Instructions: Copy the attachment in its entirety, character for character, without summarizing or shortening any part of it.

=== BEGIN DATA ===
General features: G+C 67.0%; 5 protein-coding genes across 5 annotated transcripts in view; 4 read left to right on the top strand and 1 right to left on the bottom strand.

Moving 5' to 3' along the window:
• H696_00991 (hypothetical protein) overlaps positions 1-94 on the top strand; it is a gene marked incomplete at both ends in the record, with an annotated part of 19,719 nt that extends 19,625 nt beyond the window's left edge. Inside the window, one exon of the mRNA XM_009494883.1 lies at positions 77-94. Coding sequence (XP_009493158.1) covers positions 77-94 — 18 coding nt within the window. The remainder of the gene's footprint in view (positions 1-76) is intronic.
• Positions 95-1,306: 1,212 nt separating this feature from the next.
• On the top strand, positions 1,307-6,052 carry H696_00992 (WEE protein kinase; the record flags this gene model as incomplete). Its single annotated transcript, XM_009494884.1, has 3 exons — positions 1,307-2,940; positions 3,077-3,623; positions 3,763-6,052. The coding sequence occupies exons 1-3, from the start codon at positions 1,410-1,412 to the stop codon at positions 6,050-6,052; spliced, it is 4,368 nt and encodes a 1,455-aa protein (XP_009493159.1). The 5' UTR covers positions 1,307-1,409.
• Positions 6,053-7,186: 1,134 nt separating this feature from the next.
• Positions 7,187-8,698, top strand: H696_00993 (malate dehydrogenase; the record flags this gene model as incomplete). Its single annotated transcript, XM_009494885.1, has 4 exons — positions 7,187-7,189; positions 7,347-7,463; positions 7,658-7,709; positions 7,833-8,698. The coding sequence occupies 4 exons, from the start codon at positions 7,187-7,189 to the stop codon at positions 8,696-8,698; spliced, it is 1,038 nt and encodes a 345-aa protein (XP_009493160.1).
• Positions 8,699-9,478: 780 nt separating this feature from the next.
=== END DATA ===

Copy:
General features: G+C 67.0%; 5 protein-coding genes across 5 annotated transcripts in view; 4 read left to right on the top strand and 1 right to left on the bottom strand.

Moving 5' to 3' along the window:
• H696_00991 (hypothetical protein) overlaps positions 1-94 on the top strand; it is a gene marked incomplete at both ends in the record, with an annotated part of 19,719 nt that extends 19,625 nt beyond the window's left edge. Inside the window, one exon of the mRNA XM_009494883.1 lies at positions 77-94. Coding sequence (XP_009493158.1) covers positions 77-94 — 18 coding nt within the window. The remainder of the gene's footprint in view (positions 1-76) is intronic.
• Positions 95-1,306: 1,212 nt separating this feature from the next.
• On the top strand, positions 1,307-6,052 carry H696_00992 (WEE protein kinase; the record flags this gene model as incomplete). Its single annotated transcript, XM_009494884.1, has 3 exons — positions 1,307-2,940; positions 3,077-3,623; positions 3,763-6,052. The coding sequence occupies exons 1-3, from the start codon at positions 1,410-1,412 to the stop codon at positions 6,050-6,052; spliced, it is 4,368 nt and encodes a 1,455-aa protein (XP_009493159.1). The 5' UTR covers positions 1,307-1,409.
• Positions 6,053-7,186: 1,134 nt separating this feature from the next.
• Positions 7,187-8,698, top strand: H696_00993 (malate dehydrogenase; the record flags this gene model as incomplete). Its single annotated transcript, XM_009494885.1, has 4 exons — positions 7,187-7,189; positions 7,347-7,463; positions 7,658-7,709; positions 7,833-8,698. The coding sequence occupies 4 exons, from the start codon at positions 7,187-7,189 to the stop codon at positions 8,696-8,698; spliced, it is 1,038 nt and encodes a 345-aa protein (XP_009493160.1).
• Positions 8,699-9,478: 780 nt separating this feature from the next.